CA auditor warns bullet train project financing “increasingly risky”
Few people probably noticed the absence of “high-speed rail” from Barack Obama’s State of the Union speech last night. The issue took a prominent position in SOTU speeches in 2011, when Obama dedicated five paragraphs to pushing it, and in 2010, when Obama promoted the high-speed rail project in Florida that Governor Rick Scott killed. Last night’s mentions: zero.
Perhaps the White House didn’t have a good answer as to why their pet rail project in California has become so expensive and bloated that the state auditor issued a warning hours before the SOTU began about its financing becoming so “increasingly risky” that state lawmakers should consider whether to proceed (via Andrew Malcolm):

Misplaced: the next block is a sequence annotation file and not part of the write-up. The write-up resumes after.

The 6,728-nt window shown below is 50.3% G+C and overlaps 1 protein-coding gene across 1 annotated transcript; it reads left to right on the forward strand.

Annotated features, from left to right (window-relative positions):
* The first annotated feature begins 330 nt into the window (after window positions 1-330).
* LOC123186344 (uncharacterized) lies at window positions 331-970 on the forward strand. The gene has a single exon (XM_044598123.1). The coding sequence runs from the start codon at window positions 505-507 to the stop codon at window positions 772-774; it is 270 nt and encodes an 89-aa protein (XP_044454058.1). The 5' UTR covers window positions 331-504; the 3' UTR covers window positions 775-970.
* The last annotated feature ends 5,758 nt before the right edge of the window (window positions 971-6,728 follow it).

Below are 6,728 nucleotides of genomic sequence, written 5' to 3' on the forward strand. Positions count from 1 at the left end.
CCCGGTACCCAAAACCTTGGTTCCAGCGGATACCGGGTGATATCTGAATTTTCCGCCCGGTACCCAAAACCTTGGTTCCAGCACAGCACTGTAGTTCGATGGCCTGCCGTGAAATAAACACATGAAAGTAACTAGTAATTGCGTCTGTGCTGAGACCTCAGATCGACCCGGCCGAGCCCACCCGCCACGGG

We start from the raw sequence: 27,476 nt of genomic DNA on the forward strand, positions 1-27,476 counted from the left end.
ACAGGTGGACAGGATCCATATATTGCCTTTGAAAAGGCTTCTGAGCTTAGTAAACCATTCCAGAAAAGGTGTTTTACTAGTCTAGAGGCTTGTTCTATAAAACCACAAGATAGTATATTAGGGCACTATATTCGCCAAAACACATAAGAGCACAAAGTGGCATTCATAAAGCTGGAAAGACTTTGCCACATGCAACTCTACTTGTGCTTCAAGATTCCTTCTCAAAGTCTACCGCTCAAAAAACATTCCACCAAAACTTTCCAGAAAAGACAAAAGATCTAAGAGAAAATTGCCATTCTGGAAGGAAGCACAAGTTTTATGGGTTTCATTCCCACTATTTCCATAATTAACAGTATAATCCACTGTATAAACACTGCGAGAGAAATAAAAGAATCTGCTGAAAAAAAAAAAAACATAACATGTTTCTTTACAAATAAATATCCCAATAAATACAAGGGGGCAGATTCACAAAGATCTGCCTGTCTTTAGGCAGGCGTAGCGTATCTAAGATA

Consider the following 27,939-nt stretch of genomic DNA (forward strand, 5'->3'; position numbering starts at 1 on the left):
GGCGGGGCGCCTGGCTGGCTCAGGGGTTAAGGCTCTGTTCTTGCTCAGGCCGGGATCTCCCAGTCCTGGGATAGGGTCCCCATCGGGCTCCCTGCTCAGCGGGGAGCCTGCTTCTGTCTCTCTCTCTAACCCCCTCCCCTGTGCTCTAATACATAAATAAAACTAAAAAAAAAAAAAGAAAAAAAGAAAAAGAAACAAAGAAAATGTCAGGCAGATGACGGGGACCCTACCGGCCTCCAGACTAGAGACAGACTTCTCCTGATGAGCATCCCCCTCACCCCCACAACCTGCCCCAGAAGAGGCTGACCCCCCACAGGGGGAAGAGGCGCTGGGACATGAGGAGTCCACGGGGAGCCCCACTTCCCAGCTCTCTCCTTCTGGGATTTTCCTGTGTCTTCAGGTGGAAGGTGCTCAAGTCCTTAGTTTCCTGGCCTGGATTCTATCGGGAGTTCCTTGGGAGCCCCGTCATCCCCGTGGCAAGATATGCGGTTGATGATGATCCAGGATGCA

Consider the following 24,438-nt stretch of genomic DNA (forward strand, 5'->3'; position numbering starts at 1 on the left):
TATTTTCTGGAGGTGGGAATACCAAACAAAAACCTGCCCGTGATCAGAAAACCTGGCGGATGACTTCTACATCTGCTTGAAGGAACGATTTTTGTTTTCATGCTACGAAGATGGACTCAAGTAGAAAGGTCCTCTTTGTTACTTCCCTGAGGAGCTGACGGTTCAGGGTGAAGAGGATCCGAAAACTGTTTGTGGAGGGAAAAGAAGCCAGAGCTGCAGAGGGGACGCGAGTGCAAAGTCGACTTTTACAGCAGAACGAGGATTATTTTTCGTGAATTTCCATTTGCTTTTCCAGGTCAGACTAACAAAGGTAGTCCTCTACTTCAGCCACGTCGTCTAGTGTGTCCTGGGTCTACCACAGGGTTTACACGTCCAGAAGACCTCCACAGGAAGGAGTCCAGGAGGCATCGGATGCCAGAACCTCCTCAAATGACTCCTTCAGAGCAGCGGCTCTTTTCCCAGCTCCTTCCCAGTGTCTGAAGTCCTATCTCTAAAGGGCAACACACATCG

In the latest in a series of cautionary reports by outside agencies and groups, the auditor’s report finds that the California High-Speed Rail Authority has made some progress in addressing planning and fiscal concerns but still has important work to do to ensure that the project can be built as promised.
“The program’s overall financial situation has become increasingly risky, in part because the authority has not provided viable funding alternatives in the event its planned funding does not materialize,” the auditor’s report says.
The authority has secured $12.5 billion for the first leg — from Los Angeles to San Francisco — of what is planned to be an 80-mile network, according to the report says. But it notes the projected cost of that phase has risen to between $98.1 billion and $117.6 billion.
The auditor warns that the state has no clear way to raise the $105 billion in funding necessary to complete the project, but that’s just half of the problem:
“The success or failure of the program” depends on obtaining up to $105 billion in additional funding, which has not been identified, the report says. It also finds that cost estimates for the initial phase do not include operating or maintenance outlays, which the auditor estimates could total $97 billion between 2025 and 2060.
7,900 x 2 = 15,800 x $50 = $790,000